Henri Désiré Landru (April 12, 1869 – February 25, 1922) was a French multiple killer and real-life “Bluebeard”.
During World War I, Landru started to contact Parisian women through newspaper ads published in the lonely hearts sections. They usually read: “Widower with two children, aged 43, with comfortable income, serious and moving in good society, desires to meet widow with a view to matrimony.”
Landru seduced women who were among the most vulnerable members of society, brought them to his Parisian villa and, after receiving access to their assets, he killed them and burned their dissected bodies in his oven. Between 1914 and 1919, he murdered ten women, and the teenage son of one of them.
The killer took great pains to separate his preys from their families, and after their deaths, he took measures to assure the relatives that their loved ones were still alive and in good condition. He slew them for money or to rid himself of a tiresome or inconvenient lover. With no bodies, the murderees were simply listed as missing
In 1919, the sister of one of them attempted to track down her missing sibling. and she eventually convinced the police to talk to him. Knowing that he could not be convicted of murder without a body, he refused to speak to the police. For two years, authorities investigated the disappearances of his victims and dug up his garden with no results until they found pieces of paper listing the missing women. Furthermore, they were told by the killer’s neighbours of the toxic fumes that often emanated from his kitchen. The stove was inspected and, in the ashes, small human bones, as well as burned fasteners for women’s clothes were found. Two years after his arrest, Landru was charged with 11 counts of murder and set for trial. This began in November 1921 and lasted nearly a month. It took the jury just two hours to decide Landru had killed the 11 victims . The penalty for such a crime was death.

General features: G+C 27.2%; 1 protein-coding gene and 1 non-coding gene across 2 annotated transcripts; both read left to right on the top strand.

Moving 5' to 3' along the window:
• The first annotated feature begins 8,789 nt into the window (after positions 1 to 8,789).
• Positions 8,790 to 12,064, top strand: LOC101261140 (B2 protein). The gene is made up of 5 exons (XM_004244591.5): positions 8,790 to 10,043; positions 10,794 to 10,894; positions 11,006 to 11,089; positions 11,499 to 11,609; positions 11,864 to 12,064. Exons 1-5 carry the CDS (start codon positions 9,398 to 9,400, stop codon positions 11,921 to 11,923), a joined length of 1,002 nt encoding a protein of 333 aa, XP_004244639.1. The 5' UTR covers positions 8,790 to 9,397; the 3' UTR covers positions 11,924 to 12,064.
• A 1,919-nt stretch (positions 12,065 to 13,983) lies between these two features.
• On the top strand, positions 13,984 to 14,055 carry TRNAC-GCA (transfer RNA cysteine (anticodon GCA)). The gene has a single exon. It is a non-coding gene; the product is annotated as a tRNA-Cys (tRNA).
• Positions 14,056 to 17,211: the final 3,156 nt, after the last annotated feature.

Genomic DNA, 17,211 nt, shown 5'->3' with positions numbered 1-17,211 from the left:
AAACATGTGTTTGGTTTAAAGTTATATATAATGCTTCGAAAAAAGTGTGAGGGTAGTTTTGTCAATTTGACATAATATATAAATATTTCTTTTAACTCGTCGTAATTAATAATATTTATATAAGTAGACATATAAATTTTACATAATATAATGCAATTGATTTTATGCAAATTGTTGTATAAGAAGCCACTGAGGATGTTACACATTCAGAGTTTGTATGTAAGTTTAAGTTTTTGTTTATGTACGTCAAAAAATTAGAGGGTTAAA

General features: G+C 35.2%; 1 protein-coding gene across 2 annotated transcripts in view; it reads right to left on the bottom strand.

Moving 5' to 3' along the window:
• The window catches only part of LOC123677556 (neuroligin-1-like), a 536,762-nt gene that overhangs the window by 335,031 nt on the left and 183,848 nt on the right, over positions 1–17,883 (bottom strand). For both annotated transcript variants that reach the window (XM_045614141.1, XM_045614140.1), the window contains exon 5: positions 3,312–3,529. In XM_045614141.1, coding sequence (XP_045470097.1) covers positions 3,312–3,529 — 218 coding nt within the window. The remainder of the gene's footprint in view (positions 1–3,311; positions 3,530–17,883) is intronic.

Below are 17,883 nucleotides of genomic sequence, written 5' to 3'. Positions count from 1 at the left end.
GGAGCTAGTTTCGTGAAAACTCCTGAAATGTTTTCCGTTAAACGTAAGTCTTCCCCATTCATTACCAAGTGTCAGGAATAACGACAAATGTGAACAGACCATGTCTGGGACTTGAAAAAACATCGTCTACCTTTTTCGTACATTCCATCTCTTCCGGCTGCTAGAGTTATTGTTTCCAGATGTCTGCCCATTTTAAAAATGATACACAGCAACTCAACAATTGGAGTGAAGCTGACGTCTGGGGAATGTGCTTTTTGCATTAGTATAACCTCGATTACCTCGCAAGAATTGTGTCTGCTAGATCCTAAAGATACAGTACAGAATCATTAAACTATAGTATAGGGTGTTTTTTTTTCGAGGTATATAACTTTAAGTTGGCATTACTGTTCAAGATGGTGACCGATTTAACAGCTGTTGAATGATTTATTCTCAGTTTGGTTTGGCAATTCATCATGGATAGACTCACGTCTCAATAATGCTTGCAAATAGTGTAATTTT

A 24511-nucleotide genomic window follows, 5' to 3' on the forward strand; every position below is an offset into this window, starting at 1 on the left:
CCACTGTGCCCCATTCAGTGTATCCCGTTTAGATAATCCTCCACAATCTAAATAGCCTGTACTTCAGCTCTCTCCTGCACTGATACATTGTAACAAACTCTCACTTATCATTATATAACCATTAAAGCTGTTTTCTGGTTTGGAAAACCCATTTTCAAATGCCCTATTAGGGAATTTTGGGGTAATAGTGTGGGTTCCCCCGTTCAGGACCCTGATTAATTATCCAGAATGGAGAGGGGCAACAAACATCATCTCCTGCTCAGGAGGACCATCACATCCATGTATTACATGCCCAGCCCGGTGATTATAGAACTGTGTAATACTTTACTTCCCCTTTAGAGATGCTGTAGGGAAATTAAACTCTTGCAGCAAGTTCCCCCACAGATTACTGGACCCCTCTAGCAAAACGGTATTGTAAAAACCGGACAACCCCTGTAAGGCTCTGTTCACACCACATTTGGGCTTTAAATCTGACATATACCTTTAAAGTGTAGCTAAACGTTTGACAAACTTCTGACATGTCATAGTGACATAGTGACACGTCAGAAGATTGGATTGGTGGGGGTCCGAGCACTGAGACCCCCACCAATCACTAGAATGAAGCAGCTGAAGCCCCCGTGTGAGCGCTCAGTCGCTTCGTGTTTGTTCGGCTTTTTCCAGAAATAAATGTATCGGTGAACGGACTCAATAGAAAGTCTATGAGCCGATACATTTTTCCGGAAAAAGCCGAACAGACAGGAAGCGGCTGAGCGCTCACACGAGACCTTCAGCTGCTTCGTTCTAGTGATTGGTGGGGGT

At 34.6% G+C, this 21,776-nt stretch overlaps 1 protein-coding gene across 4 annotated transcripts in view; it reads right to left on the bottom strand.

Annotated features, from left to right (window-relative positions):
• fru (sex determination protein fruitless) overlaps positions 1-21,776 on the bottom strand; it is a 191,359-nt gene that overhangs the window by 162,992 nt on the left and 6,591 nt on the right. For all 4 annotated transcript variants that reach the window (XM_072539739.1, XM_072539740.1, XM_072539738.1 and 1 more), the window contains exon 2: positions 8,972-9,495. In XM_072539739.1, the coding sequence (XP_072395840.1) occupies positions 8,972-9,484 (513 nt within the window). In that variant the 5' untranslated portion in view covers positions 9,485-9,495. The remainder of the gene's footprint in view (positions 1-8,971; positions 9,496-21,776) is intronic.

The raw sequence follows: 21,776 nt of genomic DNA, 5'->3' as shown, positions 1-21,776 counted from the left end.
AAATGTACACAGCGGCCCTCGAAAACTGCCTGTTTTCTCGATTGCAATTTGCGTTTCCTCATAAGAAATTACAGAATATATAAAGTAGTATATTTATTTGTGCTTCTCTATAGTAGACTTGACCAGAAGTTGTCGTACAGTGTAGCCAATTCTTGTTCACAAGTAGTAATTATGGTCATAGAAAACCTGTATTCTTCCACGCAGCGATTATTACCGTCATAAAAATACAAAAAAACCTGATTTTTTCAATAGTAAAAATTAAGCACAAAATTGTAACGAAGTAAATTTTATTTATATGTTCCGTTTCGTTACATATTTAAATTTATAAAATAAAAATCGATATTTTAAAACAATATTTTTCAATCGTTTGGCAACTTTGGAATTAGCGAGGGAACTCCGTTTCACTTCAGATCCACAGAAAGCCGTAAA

On 25 February 1922, Landru was brought before the guillotine in Versailles
Landru bade farewell to his attorney and presented him with a picture he had drawn while in prison. It represented his kitchen, including the stove in which he was accused of burning his victims. On the back he had written in pencil “Ce n’est pas le mur derrière lequel il se passe quelque chose, mais bien la cuisinière dans laquelle on a brûlé quelque chose (It is not the wall behind which a thing takes place, but indeed the stove in which a thing has been burned).”